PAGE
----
On the other hand, after 13 years of lessons I play very well, but I couldn't improv if my life depended on it. I know tons of theory, can read a fake book, etc., but I'm truly not very musical and always thought that just wasn't my gift. Hearing the teachers talk about Simply Music makes me wonder if that's not true and musicality can be taught.

Finally, I have to agree with several posters that there is obvious disdain for traditional teaching in some of the posts here and on the website. I saw that in Suzuki as well, and I heard it from the public TV piano teacher (Scott something?) when I caught one of his shows. There's something that automatically turns me off about a program when I hear people promote it as if everyone else had been duped all their lives. I'm sure part of that attitude is a backlash against traditionalists who dismiss these alternative methods as "piano lite," but it still makes me more skeptical about the methods than is probably warranted.

Thanks again, Cindy, for taking the time to post that video. It really was helpful, and you clearly know your program well.

Nancy
_________________________

Estonia 168, Yamaha UX3

Top
#960253 - 05/26/08 02:35 AM Re: Anyone heard of/use the Simply Music curricula?
pianobuff Offline
1000 Post Club Member

Registered: 04/09/06
Posts: 1580
Loc: Pacific Northwest
Laurie R,

Hi! I'm pianobuff... the one you quoted.

I do not teach "traditionally". I think you failed to read all of the posts.

I regret to say I disagree immensely with what you said about technique. This is what makes you play the piano easily and allowing you to express in ways you couldn't without using the proper technique, which does include correct (natural) posture.

I do not force technique on my students, I show them, they follow. They listen and they play.

Again, there are other very fine alternatives to SM that, imo, might even be (better?) But again to each his/her own.

This traditional versus alternative verbage used when defining methods of teaching is getting to be quite tiring as well.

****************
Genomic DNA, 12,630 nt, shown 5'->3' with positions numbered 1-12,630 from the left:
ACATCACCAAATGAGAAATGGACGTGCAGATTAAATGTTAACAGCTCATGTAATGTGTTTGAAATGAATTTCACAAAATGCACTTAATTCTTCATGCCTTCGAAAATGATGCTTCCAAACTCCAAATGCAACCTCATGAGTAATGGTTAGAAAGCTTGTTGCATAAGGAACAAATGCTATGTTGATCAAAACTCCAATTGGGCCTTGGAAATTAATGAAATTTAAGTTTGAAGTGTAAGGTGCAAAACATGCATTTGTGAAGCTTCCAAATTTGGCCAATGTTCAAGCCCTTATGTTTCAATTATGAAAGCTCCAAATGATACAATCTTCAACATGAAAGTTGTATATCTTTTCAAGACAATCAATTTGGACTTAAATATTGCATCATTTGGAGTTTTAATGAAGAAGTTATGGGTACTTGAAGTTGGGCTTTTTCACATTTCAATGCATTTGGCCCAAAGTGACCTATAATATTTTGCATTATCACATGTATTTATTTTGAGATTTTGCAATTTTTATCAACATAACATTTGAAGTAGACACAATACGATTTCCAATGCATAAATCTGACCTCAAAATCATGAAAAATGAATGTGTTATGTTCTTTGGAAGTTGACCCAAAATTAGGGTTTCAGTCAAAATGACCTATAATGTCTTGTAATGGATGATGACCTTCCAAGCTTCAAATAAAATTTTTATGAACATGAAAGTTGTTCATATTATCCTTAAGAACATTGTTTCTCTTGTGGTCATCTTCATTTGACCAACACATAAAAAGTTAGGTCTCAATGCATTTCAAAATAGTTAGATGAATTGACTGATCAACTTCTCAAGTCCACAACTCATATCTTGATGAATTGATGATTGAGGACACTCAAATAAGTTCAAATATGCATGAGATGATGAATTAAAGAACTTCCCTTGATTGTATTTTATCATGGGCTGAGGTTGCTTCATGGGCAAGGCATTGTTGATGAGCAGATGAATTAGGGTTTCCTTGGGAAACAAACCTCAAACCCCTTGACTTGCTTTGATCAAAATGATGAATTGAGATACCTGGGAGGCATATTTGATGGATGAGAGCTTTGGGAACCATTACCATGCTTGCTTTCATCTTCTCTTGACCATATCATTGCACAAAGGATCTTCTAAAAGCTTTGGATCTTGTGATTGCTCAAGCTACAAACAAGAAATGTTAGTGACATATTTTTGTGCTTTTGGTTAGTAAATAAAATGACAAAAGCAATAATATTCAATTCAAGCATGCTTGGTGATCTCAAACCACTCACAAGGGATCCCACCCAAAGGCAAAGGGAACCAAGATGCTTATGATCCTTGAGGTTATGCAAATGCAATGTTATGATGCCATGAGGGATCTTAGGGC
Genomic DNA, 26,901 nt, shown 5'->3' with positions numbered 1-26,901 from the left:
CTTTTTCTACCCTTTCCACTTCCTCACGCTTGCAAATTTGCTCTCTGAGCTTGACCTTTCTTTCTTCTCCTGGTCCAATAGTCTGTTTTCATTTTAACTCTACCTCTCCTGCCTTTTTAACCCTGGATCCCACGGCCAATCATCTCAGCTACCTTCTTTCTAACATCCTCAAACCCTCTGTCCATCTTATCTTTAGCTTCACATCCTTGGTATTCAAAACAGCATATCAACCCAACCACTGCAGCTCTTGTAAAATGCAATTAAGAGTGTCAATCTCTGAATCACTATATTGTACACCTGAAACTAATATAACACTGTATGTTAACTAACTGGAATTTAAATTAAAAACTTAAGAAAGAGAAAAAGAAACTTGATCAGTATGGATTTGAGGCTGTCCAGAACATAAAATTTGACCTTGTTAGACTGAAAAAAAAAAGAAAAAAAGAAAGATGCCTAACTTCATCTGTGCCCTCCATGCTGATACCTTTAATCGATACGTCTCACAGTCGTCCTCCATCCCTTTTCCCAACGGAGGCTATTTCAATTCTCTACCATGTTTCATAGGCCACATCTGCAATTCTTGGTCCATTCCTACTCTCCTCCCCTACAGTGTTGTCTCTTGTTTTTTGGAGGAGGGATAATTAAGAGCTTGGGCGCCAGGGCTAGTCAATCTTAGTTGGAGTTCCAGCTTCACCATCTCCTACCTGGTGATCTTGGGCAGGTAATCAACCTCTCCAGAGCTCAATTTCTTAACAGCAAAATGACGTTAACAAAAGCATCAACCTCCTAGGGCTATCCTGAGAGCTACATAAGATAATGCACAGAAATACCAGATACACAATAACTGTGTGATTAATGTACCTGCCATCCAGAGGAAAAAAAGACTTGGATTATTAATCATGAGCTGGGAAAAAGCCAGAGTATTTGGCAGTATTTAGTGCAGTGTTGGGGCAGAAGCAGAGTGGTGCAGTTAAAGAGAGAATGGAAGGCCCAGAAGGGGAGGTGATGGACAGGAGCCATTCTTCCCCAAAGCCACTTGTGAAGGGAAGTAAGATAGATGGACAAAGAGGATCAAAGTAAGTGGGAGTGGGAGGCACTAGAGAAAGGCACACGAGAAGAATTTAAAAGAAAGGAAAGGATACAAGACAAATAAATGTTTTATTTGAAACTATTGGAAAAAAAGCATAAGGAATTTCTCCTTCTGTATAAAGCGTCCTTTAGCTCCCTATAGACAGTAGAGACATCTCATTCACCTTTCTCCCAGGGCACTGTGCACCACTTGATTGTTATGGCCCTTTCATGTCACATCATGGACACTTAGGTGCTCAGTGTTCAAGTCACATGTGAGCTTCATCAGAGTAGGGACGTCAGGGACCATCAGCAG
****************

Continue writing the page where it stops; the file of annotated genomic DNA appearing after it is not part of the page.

It is what the result is that counts. It really does not matter how you teach as long as you have good results and you feel comfortable teaching the way you teach.

I do hear what you're saying though, for me, I hated using method books, I could never go back. Yet, I do know of excellent teachers that do use method books and are very good at it. Their students play quite well and with enthusiasm.

One of the main things that bothers me about SM is that it costs a lot of money and it really isn't rocket science. Teaching by ear first, reading later is historcally the more "traditional" approach anyways. SM is nothing new by any means!
_________________________
Private Piano Teacher,
member MTNA and Piano Basics Foundation

Top
#960254 - 05/26/08 02:47 AM Re: Anyone heard of/use the Simply Music curricula?
currawong Offline
5000 Post Club Member

Registered: 05/15/07
Posts: 5930
Loc: Down Under
 Quote:
Originally posted by boobooric:
Posture and technique - is it important? Yes. Does it have to taught before a person can play the piano? No. We don't ignore it, we simply take a different approach. It happens much more naturally.[/b]
Much more naturally than what? Than what you assume other teachers are doing? Who's making the assumptions now?

 Quote:
Originally posted by boobooric:
To summarize, if you don't teach it, you do not and cannot understand all that Simply Music is. [/b]
OK, but that leaves us in a bind, doesn't it. It seems reasonable to me to say that I am not prepared to teach it until I understand it, and you are saying we can't understand it until we've taught it.
_________________________
Du holde Kunst...

Top
#960255 - 05/26/08 03:08 AM Re: Anyone heard of/use the Simply Music curricula?
keyboardklutz Offline
Yikes! 10000 Post Club Member

Registered: 05/21/07
Posts: 10856
Loc: London, UK (though if it's Aug...
 Quote:
Originally posted by boobooric:
Posture and technique - is it important? Yes. Does it have to taught before a person can play the piano? No. [/b]
I must have missed this particular bit of cant. What? A complex crazy machine like a piano and you think they'll just find their way? One can only assume your own skills must be pretty weak.